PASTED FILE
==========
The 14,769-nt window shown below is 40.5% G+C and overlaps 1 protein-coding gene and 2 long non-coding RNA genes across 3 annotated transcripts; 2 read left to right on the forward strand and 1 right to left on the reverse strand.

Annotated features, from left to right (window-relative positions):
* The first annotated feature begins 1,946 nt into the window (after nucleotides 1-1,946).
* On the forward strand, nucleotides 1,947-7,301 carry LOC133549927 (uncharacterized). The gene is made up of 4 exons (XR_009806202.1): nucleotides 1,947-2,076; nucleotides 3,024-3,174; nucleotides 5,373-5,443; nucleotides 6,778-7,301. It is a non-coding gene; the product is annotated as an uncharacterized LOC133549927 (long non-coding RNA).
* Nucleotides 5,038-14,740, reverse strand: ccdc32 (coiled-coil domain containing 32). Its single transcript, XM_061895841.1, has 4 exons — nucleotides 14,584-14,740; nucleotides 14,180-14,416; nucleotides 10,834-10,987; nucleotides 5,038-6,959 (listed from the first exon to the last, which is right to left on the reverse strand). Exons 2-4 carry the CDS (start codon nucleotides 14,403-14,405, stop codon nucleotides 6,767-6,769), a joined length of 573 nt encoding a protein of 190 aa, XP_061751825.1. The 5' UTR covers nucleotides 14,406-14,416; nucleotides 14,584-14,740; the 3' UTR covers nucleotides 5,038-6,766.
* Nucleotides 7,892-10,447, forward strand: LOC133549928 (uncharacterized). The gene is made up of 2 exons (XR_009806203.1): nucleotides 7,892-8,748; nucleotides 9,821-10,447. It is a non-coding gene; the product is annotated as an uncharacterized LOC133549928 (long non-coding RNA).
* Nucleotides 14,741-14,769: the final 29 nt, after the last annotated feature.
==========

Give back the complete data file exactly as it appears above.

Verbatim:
The 14,769-nt window shown below is 40.5% G+C and overlaps 1 protein-coding gene and 2 long non-coding RNA genes across 3 annotated transcripts; 2 read left to right on the forward strand and 1 right to left on the reverse strand.

Annotated features, from left to right (window-relative positions):
* The first annotated feature begins 1,946 nt into the window (after nucleotides 1-1,946).
* On the forward strand, nucleotides 1,947-7,301 carry LOC133549927 (uncharacterized). The gene is made up of 4 exons (XR_009806202.1): nucleotides 1,947-2,076; nucleotides 3,024-3,174; nucleotides 5,373-5,443; nucleotides 6,778-7,301. It is a non-coding gene; the product is annotated as an uncharacterized LOC133549927 (long non-coding RNA).
* Nucleotides 5,038-14,740, reverse strand: ccdc32 (coiled-coil domain containing 32). Its single transcript, XM_061895841.1, has 4 exons — nucleotides 14,584-14,740; nucleotides 14,180-14,416; nucleotides 10,834-10,987; nucleotides 5,038-6,959 (listed from the first exon to the last, which is right to left on the reverse strand). Exons 2-4 carry the CDS (start codon nucleotides 14,403-14,405, stop codon nucleotides 6,767-6,769), a joined length of 573 nt encoding a protein of 190 aa, XP_061751825.1. The 5' UTR covers nucleotides 14,406-14,416; nucleotides 14,584-14,740; the 3' UTR covers nucleotides 5,038-6,766.
* Nucleotides 7,892-10,447, forward strand: LOC133549928 (uncharacterized). The gene is made up of 2 exons (XR_009806203.1): nucleotides 7,892-8,748; nucleotides 9,821-10,447. It is a non-coding gene; the product is annotated as an uncharacterized LOC133549928 (long non-coding RNA).
* Nucleotides 14,741-14,769: the final 29 nt, after the last annotated feature.